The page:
On the eve of what’s certain to be one of the coldest winter days in Chicago, it’s not the spine-chilling temperature that’s on my mind - it’s whether or not the Gene Siskel Film Center is playing a Jean-Luc Godard film. At one point or another a cinephile encounters Godard. He’s a titan of cinema, the sort of frustrating and oft times overwhelming director whose films require multiple viewings. Thankfully, the Gene Siskel Film Center, from January 3 to March 4, offers just that opportunity, screening 17 feature films and three shorts from the director’s filmography, spanning from his debut film Breathless to his highly acclaimed 3D film, Goodbye to Language. This is an early candidate for the best Chicago film programming of the year, with the rare opportunity to catch some of the auteur’s most celebrated and least accessible work.
I concede to cheating a bit though - I happened upon Goodbye to Language at New York City’s IFC Center during an impromptu sojourn. And I further concede that a single viewing was not adequate in grappling with such a heady and challenging film. It’s not to say the film is inaccessible, but rather that Goodbye to Language is a dense film that requires a degree of flexibility to fully decipher. I suppose I’m trying to suggest that the film is quite wonderful when viewed on a scene to scene basis - certain sequences challenge a human’s optic capacities, fusing 2D imagery into a 3D one and vice versa. It’s technologically mind-blowing, in large part because this truly feels original and new. Yet I struggle to reconcile its ultimate ambitions. It’s not a struggle bred out of annoyance though, but one out of curiosity. This is a film that sparks a genuine interest in revisiting not just Goodbye to Language, but Godard’s entire body of work.
So with Goodbye to Language still lurking in my mind, I caught Breathless for the first time. It stood for far too long as a major piece of cinema that I have failed to catch up with. I can’t say it lives up to the lofty reputation that precedes it, but it’s clearly a significant work and possess a vitality that few films today broach upon. It’s a film of such massive impact that, having seen the fruits of its influence, registers as a bit diluted as result. Though it’s interesting to pinpoint the rebelliousness in form shared by Breathless and Goodbye to Language - whether it’s Godard in his early 30s or 80s, the man clearly rejects any tendency toward conventionalism.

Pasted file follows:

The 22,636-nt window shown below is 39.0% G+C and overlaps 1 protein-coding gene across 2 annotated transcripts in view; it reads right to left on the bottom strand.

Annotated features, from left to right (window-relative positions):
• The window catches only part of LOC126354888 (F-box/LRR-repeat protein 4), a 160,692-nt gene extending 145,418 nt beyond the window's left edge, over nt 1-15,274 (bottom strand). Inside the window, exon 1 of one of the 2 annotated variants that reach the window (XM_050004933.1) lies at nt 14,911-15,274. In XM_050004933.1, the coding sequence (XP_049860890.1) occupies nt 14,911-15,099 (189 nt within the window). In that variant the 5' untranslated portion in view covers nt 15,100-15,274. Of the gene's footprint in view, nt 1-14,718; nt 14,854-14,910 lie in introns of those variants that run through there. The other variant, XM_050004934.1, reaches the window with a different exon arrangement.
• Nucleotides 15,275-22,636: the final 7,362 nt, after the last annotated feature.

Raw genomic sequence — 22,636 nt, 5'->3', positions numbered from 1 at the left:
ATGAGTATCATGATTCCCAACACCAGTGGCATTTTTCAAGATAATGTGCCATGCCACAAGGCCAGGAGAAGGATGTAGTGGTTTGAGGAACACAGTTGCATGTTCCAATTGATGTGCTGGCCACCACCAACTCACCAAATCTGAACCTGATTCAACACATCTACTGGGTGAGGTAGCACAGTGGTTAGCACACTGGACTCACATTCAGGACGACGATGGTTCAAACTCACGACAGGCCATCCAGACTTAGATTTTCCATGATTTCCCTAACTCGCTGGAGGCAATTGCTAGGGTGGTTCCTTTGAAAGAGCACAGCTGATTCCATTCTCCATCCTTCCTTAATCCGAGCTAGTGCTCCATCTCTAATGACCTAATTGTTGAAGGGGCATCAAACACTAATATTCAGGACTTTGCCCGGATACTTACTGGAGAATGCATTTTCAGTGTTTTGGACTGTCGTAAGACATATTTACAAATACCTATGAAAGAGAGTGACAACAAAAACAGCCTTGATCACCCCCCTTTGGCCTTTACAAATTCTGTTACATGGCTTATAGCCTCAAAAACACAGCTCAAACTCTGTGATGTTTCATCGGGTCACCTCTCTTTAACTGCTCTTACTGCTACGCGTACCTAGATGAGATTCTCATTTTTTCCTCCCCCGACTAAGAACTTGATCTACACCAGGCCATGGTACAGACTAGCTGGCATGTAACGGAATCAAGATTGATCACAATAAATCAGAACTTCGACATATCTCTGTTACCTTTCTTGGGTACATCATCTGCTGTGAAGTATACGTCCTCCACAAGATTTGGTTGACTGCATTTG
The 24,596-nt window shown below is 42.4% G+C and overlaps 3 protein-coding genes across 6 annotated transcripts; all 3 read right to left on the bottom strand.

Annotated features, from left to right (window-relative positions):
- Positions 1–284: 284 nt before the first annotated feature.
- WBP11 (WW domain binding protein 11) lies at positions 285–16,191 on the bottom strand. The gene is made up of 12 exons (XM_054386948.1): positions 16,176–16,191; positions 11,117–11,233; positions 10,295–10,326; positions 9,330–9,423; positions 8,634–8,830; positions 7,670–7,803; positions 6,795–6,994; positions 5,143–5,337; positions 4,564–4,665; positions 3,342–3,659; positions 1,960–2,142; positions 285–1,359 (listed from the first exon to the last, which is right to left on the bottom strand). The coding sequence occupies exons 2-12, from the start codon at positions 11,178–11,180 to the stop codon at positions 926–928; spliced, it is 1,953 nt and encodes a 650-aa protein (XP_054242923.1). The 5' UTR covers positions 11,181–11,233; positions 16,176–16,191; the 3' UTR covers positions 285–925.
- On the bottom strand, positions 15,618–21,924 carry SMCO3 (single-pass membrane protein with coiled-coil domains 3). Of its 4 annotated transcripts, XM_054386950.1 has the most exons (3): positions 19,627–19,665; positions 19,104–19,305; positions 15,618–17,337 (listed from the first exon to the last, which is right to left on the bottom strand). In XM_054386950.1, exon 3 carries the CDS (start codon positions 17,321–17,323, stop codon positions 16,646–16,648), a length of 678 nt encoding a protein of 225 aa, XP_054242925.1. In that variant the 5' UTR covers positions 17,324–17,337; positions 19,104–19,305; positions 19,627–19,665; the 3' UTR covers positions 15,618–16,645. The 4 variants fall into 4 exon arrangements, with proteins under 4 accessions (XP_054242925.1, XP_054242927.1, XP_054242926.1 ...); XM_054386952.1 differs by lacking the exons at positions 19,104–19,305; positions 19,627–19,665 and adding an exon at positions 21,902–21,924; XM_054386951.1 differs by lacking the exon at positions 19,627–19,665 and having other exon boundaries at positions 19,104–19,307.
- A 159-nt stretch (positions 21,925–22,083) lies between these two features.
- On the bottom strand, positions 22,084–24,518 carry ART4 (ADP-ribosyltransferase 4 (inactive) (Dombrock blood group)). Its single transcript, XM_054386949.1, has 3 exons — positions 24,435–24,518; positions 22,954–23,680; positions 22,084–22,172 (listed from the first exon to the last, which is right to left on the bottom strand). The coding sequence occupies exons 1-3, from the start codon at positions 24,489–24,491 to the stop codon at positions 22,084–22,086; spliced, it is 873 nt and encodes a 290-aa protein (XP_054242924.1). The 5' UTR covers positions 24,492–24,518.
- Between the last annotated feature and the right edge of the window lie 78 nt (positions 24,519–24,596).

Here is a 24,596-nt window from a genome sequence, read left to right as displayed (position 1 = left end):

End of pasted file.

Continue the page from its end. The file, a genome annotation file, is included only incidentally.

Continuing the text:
Of the handful of Godard films I have seen, it’s Vivre Sa Vie that I have the greatest admiration for. It might be the Godard’s concessions toward narrative clarity and the picture’s emotional accessibility, or simply Anna Karina’s startling capacity for handling a close-up, but it’s a film that I hold in considerable esteem for simply possessing the source DNA for a slew of my modern favorites (particularly Paul Thomas Anderson’s Punch-Drunk Love). I saw the film at Chicago’s Music Box Theatre during a particularly cold winter several years ago (Godard and winter, I suppose), well before its Criterion release. It was a revelatory experience during my early cinephilia and it’s the film I’m most eager in revisiting as part of the Gene Siskel Film Center’s programming.
Yet as Chicago will finally screen Goodbye to Language, it must be mentioned just how difficult it is for the film to be screening here at all. Despite the promise of expanded theatrical booking following a Cannes victory, distributor Kino Lorber strained to get the film booked throughout the country - and not for a lack of trying. With so few theaters possessing the technological capacities to even screen the film - those that do are major multiplexes that court primarily toward Hollywood productions - it’s something of a miracle that the film has made its way to Chicago at all.
It will be a considerable and unusually fruitful weekend in Chicago’s theaters. Paul Thomas Anderson’s Inherent Vice screens in select theaters throughout the city; Andrey Zvyagintsev’s Leviathan, another Cannes winner, screens at the Music Box Theater; and Ava DuVernay’s messy but timely Selma expands throughout the city. But it’s Godard’s Goodbye to Language that edges out all those releases for the sheer virtue of providing a monumentally new experience - there’s nothing else like it.